Musk Uses Poop Emoji Reply To Twitter Statement That External Bots Analysis Is Impossible

Musk Uses Poop Emoji Reply To Twitter Statement That External Bots Analysis Is Impossible

Twitter CEO Parag Agrawal on Monday worked to bolster confidence in the company’s estimate of how many automated accounts, or “bots,” exist on the platform after Elon Musk drew attention to the number, challenging Twitter’s analysis and saying he was putting his $44 billion takeover on hold because of it.

Musk, meanwhile, seems to be having none of Agrawal’s assurances.

Over the past year, the company has found that “well under” 5% of all Twitter profiles belong to such spam accounts, Agrawal said in a tweet. He also said any external analysis would be impossible “given the critical need to use both public and private information (which we can’t share),” he wrote. In response, Musk replied to one of Agrawal’s tweets with the poop emoji.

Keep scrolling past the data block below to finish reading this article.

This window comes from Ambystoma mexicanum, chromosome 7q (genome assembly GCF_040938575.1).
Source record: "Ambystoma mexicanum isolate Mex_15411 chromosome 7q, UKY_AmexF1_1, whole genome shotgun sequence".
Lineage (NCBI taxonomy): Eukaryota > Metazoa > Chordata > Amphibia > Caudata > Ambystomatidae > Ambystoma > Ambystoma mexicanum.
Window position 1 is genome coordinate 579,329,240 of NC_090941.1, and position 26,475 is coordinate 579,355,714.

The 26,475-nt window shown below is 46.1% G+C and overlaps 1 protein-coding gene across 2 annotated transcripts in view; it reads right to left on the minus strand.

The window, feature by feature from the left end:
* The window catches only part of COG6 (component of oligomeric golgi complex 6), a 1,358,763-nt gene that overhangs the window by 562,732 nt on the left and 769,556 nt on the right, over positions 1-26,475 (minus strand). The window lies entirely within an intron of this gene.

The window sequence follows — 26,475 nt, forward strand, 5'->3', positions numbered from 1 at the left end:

Musk shattered the drama surrounding Twitter’s buyout by indicating that his bid was on hold while he reviewed bot research. Musk’s Buyout of Twitter: Chaos in New York. He indicated that his bid for the company was on pause while he reviewed bot research. a tweet, he highlighted long-standing language from Twitter’s SEC filings that bots are less than 5% of users, seemingly a signal he didn’t believe the number’s accuracy. Musk later said he “still committed” to the acquisition, followed by Twitter chairman Bret Taylor saying the company “remained committed to our agreement,” too.

Musk’s true intentions for raising concerns about the bots remain an open question. It is possible that it was an effort to establish a pretext for renegotiating the Twitter purchase. Perhaps it’s a tactic to force Twitter into renegotiating the price of its sale amid an increase in tech stock prices? Or is Musk simply being himself—and just enjoying a chance to troll the internet? Perhaps a mixture of these three.

Twitter shareholders were further disturbed by Musk’s words. Twitter dropped 6.2% on Monday to $38.18 a share, far from Musk’s proposed $54.20 offer. The Nasdaq dropped 0.7% Monday. There’s been an unusually high gap between Twitter’s stock price and Musk’s proposal—there’s usually some separation between the two as a deals close but not to this extent—and it continuing to widen shows how unsettled investors feel about Musk doing the deal. Nice going, Elon.

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